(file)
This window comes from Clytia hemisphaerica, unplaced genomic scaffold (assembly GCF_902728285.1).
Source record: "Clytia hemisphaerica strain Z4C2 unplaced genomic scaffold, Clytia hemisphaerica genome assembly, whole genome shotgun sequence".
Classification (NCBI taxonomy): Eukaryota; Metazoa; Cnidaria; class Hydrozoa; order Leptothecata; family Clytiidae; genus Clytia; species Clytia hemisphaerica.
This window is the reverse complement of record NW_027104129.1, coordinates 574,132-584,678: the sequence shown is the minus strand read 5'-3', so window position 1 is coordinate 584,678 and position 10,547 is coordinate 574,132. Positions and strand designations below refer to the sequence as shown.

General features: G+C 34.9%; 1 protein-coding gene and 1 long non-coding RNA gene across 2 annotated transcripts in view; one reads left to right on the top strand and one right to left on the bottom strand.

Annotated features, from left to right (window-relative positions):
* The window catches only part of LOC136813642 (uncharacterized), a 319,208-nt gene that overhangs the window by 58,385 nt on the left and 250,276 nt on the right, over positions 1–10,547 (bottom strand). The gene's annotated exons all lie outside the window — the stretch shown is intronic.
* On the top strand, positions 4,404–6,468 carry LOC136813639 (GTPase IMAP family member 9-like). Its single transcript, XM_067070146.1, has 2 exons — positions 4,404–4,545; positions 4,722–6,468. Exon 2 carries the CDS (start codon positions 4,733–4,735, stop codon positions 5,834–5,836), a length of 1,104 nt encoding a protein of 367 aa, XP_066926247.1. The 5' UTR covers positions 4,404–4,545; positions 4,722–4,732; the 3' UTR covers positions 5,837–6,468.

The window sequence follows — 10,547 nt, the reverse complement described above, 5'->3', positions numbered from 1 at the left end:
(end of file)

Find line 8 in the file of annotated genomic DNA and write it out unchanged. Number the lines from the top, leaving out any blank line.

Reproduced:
* On the top strand, positions 4,404–6,468 carry LOC136813639 (GTPase IMAP family member 9-like). Its single transcript, XM_067070146.1, has 2 exons — positions 4,404–4,545; positions 4,722–6,468. Exon 2 carries the CDS (start codon positions 4,733–4,735, stop codon positions 5,834–5,836), a length of 1,104 nt encoding a protein of 367 aa, XP_066926247.1. The 5' UTR covers positions 4,404–4,545; positions 4,722–4,732; the 3' UTR covers positions 5,837–6,468.